Rabbits on angora farms in China scream and writhe in pain as workers tear the fur right out of their skin.

Sheep used for wool are left battered and bloody as workers in shearing sheds punch and kick them and cut off wide strips of flesh, causing gaping wounds.

And cows are often skinned alive for leather, kicking and crying out in terror, because slaughter lines move so fast.

It’s tempting to blame such cruelty on consumers’ apparently insatiable demand for “fast fashion,” which forces suppliers to produce the greatest volume of fur and skins in the cheapest way possible.

But as a new PETA eyewitness investigation reveals, even on the other end of the fashion spectrum—the so-called “luxury” market, in which handbags sell for tens of thousands of dollars each—animals are treated as nothing more than commodities, forced to live in filth and senselessly killed.

PETA investigators in Texas and Zimbabwe documented the appalling conditions in which animals are raised and killed for “luxury” bags, belts and watchbands.

In Winnie, Texas, there’s an alligator factory that sends skins to a tannery owned by Hermès, which makes the famous Birkin bags. PETA’s investigator found alligators there kept in fetid water and dank, dark sheds without sunshine, fresh air or even basic medical care. At just a year old, they’re killed and their skins are sent to France and made into “luxury” items such as watchbands.

As PETA’s investigator documented, sometimes the slaughter process was badly botched. Workers  repeatedly shot alligators in the head with a captive-bolt gun and stabbed conscious alligators to try to dislocate their vertebrae—even though a manager had admitted that “reptiles will continue to live” through that.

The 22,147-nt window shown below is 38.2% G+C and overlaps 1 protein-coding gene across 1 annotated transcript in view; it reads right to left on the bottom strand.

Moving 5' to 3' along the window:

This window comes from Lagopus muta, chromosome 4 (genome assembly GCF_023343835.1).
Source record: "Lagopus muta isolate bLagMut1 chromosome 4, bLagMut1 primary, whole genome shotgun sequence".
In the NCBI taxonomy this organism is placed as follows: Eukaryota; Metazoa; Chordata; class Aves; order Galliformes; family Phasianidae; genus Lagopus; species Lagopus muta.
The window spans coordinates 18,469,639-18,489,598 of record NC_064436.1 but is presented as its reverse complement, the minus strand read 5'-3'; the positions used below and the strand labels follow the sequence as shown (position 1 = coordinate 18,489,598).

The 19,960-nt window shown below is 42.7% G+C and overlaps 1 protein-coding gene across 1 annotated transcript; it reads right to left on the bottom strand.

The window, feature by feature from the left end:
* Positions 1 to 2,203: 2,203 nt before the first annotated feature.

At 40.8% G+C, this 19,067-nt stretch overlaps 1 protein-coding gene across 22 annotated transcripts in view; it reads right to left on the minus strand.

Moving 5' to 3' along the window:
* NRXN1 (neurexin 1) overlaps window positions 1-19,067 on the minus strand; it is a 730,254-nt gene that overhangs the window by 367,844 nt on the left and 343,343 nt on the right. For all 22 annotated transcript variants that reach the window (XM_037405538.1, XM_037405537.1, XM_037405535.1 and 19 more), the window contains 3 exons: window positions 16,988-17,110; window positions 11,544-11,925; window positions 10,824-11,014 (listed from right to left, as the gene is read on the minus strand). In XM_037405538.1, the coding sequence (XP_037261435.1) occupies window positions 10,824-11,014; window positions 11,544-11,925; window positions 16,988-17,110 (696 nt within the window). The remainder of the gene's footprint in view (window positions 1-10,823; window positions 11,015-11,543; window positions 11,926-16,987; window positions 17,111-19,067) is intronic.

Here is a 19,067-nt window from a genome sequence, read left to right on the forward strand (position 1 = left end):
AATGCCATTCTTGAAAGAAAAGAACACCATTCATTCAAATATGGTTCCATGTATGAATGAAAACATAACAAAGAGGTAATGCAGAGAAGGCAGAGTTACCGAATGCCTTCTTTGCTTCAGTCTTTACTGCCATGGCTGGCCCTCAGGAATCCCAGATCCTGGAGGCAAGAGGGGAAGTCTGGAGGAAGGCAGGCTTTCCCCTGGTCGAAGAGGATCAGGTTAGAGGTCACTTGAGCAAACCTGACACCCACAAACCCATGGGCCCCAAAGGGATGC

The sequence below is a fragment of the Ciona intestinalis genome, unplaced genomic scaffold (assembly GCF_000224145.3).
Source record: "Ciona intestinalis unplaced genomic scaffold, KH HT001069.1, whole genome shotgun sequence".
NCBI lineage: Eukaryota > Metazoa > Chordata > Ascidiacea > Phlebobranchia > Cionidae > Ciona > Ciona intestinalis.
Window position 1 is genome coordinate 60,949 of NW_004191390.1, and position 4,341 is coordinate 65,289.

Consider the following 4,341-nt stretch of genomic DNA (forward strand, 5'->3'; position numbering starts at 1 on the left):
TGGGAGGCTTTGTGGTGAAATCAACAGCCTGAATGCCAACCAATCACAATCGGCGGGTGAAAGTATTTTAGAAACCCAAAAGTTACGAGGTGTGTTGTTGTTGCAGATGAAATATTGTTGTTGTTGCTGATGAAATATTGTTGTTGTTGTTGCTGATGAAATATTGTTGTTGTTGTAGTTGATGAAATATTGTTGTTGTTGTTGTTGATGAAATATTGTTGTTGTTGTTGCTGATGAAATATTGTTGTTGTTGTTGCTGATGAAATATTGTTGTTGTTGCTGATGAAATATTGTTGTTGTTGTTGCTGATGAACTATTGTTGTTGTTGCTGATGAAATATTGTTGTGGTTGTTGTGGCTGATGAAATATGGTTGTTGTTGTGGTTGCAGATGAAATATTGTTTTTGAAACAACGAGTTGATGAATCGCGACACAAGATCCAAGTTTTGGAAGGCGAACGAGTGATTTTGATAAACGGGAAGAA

Some animals were still conscious, kicking and flailing, even minutes after workers tried to kill them.

After they were cut into, the alligators were briefly bled and then dropped into a bin of ice water. But because some alligators had survived the attempts to slaughter them, they may have instead drowned or died of hypothermia in these bins.

In Zimbabwe, at the facility of one of the world’s largest exporters of Nile crocodile skins, tens of thousands of crocodiles are confined to concrete pits from birth to slaughter. They are never given the opportunity to engage in natural behavior, such as digging tunnels, protecting their young or searching for food as they would do in the wild.

They are stunned and then killed by having their necks cut, a wire rammed down their spines and their brains scrambled with a metal rod.

If left alone, not killed for fashion, Nile crocodiles can live to be up to 80 years old. But at this facility, they are slaughtered when they’re only about 3. That’s when their belly skins are the optimal size to be used for handbags.

It takes two to three crocodiles to make just one bag.

Most of us will never buy a $50,000 Birkin bag or even a $2,000 watch. But whenever we choose any fashions made of skins, fur or wool, animals are the ones who pay the price. The only way to ensure that we’re not buying into cruelty is to leave all animal skins out of our wardrobes and choose animal-friendly vegan fashions instead.

Time to retire cruel, archaic monkey experiments!

By Justin Goodman
Most people are probably familiar with the infamous experiments conducted by Harry Harlow starting in the 1950s.